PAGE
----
To me, there isn't much more in this world that brings people together than a good "Aum." I used to hesitate closing my practices with it because I know some students feel intimidated by it, but it is such a powerful vehicle for connection that I hope my explanations during class--and here--might help folks give it a try.
Aum (often written as "Om") is considered to be the collective, eternal sound of the Universe. I like to think of it as the Universal refrigerator hum--the one sound you'd hear if everything made by human hands could be turned off. Although there are lots of explanations for this simple mantra, when I'm chanting each letter individually as four separate sounds (a, u, m, then silence), I like to think "beginning," "middle," "end," and "beyond." Simple and straightforward, yet profound and personal.
My teacher Shawn Cornelison gives a fun explanation for how chanting Aum usually goes in class. It's like a dinner party, he says. Some people will want to bake a fantastic cake from scratch, spending all day decorating it carefully. They will deliver it with a flourish and bow, proud of their accomplishment. Others will be shy about the whole affair, perhaps surreptitiously handing over a package of store-bought rolls. Most of us will fall somewhere in between. The point is, we all have something to offer and it's all equally important--we wouldn't have a dinner party without a variety of foods ... or a yoga class without practitioners of different shapes, sizes, and abilities. It's the joining together that makes the thing come alive. And honestly, everyone's much more concerned about what they're bringing--not what you are.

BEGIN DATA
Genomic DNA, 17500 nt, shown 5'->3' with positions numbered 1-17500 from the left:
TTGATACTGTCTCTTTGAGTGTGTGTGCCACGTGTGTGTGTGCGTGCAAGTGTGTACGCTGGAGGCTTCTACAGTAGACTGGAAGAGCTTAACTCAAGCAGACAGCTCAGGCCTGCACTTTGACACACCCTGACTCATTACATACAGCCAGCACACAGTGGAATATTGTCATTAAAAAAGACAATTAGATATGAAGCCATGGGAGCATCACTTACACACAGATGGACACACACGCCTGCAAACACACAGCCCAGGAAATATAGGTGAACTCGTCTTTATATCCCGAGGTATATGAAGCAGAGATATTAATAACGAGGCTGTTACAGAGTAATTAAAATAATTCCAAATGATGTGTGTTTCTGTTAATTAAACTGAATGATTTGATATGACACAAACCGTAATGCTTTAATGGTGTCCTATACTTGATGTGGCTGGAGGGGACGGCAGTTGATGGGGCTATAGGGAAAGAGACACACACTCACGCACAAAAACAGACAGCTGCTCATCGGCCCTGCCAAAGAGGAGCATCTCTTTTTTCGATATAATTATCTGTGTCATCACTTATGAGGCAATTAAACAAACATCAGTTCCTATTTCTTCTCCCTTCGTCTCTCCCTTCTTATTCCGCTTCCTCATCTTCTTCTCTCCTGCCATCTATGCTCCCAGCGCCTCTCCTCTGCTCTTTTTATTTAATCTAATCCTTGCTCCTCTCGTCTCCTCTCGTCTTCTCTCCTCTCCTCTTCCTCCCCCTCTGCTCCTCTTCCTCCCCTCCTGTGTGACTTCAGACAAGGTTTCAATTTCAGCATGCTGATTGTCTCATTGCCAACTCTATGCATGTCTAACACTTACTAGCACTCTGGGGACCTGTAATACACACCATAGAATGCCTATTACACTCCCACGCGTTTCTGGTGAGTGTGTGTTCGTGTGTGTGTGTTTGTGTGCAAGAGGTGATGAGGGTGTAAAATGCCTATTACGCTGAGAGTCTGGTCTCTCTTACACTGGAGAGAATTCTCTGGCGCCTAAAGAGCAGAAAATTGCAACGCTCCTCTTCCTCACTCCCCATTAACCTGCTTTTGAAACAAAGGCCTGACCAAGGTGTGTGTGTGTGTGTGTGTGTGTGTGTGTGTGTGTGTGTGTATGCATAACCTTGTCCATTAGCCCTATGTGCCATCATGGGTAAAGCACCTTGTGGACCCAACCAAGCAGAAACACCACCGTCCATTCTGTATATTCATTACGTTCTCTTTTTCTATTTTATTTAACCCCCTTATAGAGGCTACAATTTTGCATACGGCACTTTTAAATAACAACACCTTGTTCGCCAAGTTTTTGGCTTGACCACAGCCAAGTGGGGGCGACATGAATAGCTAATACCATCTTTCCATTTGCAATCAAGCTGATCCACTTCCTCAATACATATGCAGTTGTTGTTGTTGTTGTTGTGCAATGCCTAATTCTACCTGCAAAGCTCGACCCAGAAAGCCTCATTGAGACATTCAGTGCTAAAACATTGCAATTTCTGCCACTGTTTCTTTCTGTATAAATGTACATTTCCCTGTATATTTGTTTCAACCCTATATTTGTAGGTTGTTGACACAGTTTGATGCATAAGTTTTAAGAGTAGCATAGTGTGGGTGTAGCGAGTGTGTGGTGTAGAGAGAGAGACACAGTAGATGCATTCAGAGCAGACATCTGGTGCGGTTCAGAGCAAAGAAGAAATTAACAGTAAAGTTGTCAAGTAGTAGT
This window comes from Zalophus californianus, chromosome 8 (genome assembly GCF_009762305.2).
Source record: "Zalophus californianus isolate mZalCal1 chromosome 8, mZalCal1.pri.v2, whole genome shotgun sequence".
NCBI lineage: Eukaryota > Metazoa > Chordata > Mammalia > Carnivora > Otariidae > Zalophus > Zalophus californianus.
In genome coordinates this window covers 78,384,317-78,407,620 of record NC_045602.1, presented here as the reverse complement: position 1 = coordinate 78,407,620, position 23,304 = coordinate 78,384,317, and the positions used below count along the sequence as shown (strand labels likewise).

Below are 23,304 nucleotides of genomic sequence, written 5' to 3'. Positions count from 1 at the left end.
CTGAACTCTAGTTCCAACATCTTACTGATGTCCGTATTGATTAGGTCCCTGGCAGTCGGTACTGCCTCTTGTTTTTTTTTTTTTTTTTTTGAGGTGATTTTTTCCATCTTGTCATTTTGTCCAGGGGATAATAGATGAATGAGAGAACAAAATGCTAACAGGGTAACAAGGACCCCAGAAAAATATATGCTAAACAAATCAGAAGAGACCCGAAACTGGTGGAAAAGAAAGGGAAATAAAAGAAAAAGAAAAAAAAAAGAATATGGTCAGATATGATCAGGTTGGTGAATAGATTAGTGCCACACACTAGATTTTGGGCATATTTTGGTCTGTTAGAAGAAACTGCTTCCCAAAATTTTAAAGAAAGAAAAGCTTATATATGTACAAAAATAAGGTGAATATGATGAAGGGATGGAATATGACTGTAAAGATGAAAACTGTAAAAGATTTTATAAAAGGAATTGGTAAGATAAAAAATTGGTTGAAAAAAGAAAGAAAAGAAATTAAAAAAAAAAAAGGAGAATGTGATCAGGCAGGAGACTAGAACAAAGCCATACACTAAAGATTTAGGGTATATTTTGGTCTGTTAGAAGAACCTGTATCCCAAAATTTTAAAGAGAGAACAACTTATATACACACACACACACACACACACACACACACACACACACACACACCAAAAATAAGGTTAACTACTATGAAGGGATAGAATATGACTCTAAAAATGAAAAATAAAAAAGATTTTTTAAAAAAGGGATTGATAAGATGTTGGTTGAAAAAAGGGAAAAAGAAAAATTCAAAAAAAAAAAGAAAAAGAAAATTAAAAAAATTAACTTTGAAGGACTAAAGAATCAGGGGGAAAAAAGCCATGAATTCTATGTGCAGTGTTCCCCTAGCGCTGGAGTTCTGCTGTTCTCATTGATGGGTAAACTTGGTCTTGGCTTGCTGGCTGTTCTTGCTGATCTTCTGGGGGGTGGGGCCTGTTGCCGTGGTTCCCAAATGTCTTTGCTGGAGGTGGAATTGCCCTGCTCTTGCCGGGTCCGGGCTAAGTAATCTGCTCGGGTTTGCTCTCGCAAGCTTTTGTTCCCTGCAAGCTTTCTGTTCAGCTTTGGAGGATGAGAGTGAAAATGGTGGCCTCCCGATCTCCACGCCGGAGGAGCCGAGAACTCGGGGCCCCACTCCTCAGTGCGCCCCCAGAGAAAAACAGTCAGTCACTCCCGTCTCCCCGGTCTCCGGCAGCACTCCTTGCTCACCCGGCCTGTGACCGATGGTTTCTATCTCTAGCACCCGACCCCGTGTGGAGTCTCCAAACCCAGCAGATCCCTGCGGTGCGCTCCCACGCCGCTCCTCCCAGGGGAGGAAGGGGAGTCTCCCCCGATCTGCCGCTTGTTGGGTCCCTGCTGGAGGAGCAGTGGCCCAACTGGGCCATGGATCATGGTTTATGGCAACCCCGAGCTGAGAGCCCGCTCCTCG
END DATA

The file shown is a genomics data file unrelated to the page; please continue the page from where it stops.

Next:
When your teacher chooses to close (or open) class with the sound of Aum, do consider joining in. If you feel self-conscious about chanting aloud, you can always participate by imagining the sound inside yourself, or even just vocalizing it quietly. But you may discover that the thrum of the syllable reverberates not just inside your lungs but throughout your whole being, leaving you feeling connected to your fellow students and the entire world around you. Isn't that worth giving it a try?